Triumph and Trauma of a Coach
M. K. Kaushik with K. Arumugam
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The Telephone Call
|He then threw at me the shock
of my life when he asked me whether I was interested in becoming the chief
coach of the Indian men's hockey team. The offer came to me like a bolt from
the blue, and I asked him for a week's time to think the matter over.
Habitually, I fall asleep as soon as I go to bed. But that night was different, I did not get sleep for another 2 hours. My mind was filled with anxiety and curiosity in equal measure.
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fter a routine hectic day at my Gurgaon office, where I worked as Deputy Director (Hockey) in the Haryana Sports Department, I was in my dining room on June 10, 1998. It was around 9 o'clock in the night. My brother Mukesh, my wife Usha, and my children Nishant and Eshan were having dinner when the call came. It was from M. P. Ganesh, who is a friend, philospher and guide to me.
Ganesh was one of the top bosses at the Sports Authority of India - he is the Executive Director posted at the Southern Centre in Bangalore. He used to fly to Delhi in the morning to attend a meeting or two and fly back home in the evening. Hockey was this former Indian World Cup captain's companion, comfort and consolation. I became energetic on hearing that he called, knowing that attending to his call would enthuse my spirit.
Ganesh informed me that he had been appointed as the chairman of the Coaching Committee of the Indian Hockey Federation (IHF). He had assured the IHF of a medal in the upcoming Commonwealth Games, and 'nothing short of a gold in the Asian Games'.
He then threw at me the shock of my life when he asked me whether I was interested in becoming the chief coach of the Indian men's hockey team. The offer came to me like a bolt from the blue, and I asked him for a week's time to think the matter over.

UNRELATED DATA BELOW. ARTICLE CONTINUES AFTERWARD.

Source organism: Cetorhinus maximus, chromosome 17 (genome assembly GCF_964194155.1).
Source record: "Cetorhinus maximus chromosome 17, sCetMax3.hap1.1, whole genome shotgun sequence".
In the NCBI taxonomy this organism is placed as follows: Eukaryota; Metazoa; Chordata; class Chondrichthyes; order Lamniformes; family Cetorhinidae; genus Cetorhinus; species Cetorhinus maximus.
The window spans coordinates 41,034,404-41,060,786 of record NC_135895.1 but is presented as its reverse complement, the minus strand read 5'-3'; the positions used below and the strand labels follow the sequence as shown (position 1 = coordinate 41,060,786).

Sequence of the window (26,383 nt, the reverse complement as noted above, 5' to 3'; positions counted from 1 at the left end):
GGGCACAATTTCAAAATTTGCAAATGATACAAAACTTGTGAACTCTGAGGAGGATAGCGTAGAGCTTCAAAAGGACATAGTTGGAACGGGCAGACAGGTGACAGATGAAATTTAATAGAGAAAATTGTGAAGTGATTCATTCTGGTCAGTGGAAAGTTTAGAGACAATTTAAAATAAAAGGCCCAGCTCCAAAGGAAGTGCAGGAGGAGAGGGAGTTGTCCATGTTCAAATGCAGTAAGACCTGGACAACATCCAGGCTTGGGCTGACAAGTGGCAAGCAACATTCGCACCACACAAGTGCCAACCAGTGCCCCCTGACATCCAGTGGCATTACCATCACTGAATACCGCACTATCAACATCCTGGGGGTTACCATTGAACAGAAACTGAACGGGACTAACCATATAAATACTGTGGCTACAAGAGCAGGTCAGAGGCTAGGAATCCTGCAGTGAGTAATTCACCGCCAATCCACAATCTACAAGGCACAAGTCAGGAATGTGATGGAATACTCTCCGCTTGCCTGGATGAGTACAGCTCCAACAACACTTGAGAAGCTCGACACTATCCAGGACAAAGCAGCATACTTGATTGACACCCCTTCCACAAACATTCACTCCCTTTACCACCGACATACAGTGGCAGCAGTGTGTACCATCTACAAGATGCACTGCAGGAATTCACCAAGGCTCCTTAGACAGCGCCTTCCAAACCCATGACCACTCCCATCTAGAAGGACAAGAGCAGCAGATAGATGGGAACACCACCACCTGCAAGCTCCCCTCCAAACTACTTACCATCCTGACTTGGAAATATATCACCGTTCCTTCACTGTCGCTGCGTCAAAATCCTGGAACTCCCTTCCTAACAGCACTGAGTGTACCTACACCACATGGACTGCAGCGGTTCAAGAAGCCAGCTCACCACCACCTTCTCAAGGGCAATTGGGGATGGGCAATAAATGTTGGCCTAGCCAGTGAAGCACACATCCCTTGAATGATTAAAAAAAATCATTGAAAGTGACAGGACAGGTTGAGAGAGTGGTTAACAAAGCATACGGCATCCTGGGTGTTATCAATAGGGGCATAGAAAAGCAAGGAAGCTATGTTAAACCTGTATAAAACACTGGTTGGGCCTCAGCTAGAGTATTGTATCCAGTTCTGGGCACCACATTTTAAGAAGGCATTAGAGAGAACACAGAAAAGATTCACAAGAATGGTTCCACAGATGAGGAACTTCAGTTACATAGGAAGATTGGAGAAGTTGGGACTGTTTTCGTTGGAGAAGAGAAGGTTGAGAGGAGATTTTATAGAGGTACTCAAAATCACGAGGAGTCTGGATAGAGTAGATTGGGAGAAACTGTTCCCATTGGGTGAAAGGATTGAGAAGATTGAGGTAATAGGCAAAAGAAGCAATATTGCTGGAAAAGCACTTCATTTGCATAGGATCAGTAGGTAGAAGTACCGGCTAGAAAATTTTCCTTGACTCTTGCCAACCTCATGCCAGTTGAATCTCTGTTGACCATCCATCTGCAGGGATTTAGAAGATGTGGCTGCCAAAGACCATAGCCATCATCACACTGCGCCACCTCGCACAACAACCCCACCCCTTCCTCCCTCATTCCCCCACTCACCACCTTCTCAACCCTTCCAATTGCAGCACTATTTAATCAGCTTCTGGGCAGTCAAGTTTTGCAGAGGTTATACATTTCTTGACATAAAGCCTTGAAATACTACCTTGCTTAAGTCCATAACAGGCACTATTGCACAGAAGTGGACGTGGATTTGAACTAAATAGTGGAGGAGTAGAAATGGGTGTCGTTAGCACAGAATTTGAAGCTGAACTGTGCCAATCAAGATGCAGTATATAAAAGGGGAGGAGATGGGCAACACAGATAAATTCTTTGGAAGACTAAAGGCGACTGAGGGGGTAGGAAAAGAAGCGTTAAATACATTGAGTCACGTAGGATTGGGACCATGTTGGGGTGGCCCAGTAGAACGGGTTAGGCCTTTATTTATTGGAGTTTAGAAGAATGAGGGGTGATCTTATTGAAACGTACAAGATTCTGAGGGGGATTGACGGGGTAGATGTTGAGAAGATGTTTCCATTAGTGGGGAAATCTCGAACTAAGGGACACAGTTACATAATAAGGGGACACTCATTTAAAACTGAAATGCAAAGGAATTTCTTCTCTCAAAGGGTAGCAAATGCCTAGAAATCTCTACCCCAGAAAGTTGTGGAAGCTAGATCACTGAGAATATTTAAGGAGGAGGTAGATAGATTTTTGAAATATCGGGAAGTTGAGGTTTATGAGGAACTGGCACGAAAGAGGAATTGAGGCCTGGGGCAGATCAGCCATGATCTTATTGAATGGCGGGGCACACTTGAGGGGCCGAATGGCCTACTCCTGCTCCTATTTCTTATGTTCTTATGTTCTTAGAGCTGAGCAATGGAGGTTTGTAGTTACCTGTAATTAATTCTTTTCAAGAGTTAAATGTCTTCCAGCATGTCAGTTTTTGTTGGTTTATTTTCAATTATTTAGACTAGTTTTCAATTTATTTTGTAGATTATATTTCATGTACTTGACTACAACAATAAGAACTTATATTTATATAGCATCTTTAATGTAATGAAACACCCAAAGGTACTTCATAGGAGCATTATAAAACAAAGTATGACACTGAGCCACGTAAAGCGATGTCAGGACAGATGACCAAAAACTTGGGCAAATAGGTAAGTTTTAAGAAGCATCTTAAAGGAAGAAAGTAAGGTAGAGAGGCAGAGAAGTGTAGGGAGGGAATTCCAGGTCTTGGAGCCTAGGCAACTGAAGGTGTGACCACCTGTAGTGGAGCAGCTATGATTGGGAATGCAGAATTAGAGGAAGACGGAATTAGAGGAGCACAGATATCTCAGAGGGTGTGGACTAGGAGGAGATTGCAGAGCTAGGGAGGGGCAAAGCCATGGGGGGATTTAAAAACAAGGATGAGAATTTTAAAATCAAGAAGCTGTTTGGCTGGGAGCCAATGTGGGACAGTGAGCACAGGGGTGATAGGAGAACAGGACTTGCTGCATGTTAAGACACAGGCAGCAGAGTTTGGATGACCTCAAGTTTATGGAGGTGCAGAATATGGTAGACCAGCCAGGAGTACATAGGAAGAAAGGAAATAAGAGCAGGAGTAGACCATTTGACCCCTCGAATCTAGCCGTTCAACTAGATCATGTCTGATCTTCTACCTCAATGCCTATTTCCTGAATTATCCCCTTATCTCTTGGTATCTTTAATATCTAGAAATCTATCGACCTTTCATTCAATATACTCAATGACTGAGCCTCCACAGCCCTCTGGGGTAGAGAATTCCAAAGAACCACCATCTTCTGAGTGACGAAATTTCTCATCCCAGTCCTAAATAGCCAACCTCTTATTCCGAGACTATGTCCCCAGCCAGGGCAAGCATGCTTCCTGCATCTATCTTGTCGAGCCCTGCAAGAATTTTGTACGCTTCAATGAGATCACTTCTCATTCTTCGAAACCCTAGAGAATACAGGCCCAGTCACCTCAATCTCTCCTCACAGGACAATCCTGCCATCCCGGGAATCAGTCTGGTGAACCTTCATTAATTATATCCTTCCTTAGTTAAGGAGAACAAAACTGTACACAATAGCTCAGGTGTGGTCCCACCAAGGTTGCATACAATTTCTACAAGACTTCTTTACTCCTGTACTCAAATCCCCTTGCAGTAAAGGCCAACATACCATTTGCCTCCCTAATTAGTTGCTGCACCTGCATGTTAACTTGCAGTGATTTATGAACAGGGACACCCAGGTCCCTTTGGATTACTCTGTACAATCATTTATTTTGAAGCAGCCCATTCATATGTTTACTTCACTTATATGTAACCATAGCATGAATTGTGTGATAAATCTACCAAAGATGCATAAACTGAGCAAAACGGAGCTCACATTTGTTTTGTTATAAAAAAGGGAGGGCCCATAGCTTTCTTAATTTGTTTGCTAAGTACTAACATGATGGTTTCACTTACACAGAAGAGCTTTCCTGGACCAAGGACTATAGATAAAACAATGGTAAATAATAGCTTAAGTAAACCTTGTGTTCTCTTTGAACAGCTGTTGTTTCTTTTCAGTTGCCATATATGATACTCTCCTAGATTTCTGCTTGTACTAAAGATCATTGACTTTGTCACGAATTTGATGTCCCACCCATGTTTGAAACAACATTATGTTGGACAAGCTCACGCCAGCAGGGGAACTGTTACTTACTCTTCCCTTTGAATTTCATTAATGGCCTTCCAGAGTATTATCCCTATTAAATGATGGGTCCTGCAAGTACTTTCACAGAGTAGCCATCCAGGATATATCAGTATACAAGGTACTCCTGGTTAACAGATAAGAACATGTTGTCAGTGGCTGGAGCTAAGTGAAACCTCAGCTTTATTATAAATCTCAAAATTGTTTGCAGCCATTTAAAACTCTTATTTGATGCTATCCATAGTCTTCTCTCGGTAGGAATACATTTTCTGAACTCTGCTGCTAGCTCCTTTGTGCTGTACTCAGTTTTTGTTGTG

I went for a walk with my wife that night, which turned into a brain-storming session. She expressed concern about the education of my elder son, fearing that my absence would hamper his studies.
I knew her psyche well. I was confident that irrespective of what she said then, she would completely back me once I took a decision. This is the traditional ethos of Indian womenfolk, which I always recognised in her.
Habitually, I fall asleep as soon as I go to bed. But that night was different, I did not get sleep for another two hours. My mind was filled with anxiety and curiosity in equal measure. Ganesh's words 'nothing short of gold in the Asian Games' did not stop ringing in my ears.
My mind was occupied with three main issues. The foremost aspect was the coach-IHF relationship. It had always been strewn with thorns, and had never evolved on a sound footing. Coaches were subject to officialdom's whims and fancies, with most of the coaches given woefully short tenures. Coaches were pawns in the politics of the IHF, working under stiffling and suffocating environs.
The second aspect was the coach-player relationship, which had reached its nadir. The present Indian team was not playing well. They lost test series against both Germany and Pakistan, came last in the 4-nation Colorado Cup in Australia, and came a humiliating 9th in the Utrecht World Cup. Outgoing coach Vasudevan Bhaskaran's comments on a few senior World Cup players left a bitter taste in everybody's mouth.
Thirdly, planning had always been a casualty in Indian hockey's scheme of things. The current setup headed by Kanwar Pal Singh Gill had not proved to be any different. Probably India is the only nation among leading hockey powers that is unable to chart out a clear cut calendar of activities for the year.
Despite all these problems, I was reluctant to say no to Ganesh, who was in a class of his own. He was not to be denied for long. Within a week of the first call, he was again on the phone to inform me that he had already proposed my name to the IHF, and that I should go to Chennai where the Murugappa Gold Cup would be starting in a week's time. The IHF had decided that this tournament would be the basis for selecting probables for the Commonwealth Games.
I applied for sports leave from my department from July 15 to July 27, 1998. I was off to Chennai as an 'observer', since I had not yet been officially named coach by the IHF.
Olympian M. P. Ganesh with his Family